Rhythmix - Case Study


People who are living with dementia find it increasingly difficult to say how they feel and what they need. As the brain ceases to function as well as it once did, people lose the memory not just of people and places but of how to do things. It’s a distressing, complicated and exhausting time for families.

When we started working with people living with dementia in Sussex 5 years ago, we knew that we had a valuable tool that could build a bridge across the isolation caused by dementia and that could help hospitals to improve the care that people with dementia receive. We met Lois* in hospital in Sussex. She is living with dementia and was described to us as having very high levels of anxiety. As we started our music making journey around the ward, we could see how distressed she was. Lois appeared to be hallucinating and looked very scared. We approached her bedside very slowly using our voices to create a soothing, reassuring melody. Lois slowly started to calm down. She stopped shouting for help, and eased her grip on the side of her bed. Her body now relaxing, her breathing slowed and deepened.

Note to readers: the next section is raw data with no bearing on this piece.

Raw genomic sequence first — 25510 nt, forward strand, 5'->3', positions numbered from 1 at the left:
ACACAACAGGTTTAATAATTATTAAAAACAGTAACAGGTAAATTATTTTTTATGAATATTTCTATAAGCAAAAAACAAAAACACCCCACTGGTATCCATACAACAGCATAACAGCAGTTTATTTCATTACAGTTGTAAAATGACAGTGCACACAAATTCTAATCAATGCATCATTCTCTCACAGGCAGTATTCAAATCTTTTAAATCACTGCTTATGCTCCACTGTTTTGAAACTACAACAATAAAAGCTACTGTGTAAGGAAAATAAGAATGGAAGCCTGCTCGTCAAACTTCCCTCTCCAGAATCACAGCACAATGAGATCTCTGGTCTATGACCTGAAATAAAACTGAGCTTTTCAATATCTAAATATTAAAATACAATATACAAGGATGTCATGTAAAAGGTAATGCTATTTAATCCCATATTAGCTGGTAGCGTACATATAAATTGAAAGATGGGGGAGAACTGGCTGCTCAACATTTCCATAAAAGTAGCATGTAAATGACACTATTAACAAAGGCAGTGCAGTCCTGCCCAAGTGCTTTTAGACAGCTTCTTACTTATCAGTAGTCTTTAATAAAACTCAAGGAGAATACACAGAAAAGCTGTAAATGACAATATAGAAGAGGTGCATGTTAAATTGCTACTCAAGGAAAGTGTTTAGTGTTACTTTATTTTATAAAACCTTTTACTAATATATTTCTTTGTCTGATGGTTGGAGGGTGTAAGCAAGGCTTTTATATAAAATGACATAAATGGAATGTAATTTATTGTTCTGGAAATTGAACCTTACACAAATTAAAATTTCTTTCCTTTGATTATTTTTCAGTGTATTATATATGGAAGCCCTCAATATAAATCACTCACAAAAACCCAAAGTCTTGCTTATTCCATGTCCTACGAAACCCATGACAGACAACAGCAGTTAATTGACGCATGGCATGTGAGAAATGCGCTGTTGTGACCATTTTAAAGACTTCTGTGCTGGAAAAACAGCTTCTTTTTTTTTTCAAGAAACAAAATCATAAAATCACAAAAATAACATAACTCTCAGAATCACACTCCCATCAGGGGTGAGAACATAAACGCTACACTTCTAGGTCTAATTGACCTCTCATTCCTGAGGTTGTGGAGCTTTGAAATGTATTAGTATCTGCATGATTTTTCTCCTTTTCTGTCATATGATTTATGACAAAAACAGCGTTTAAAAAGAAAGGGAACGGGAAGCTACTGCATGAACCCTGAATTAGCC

As in all our music making, we found the particular songs that really meant something to Lois; the songs that got her singing with us, tapping out the rhythm with her hand or moving her feet in time. She loved “My Bonnie lies over the ocean”. It seemed to be her song. Most importantly it helped her to feel safe. Making music can provide short but very intense moments of connection for people with dementia, the effects of which ripple out for some time. When we worked with Lois, the soundscape on the ward changed, if only temporarily, as her cries for help were replaced by the sound of her singing with us.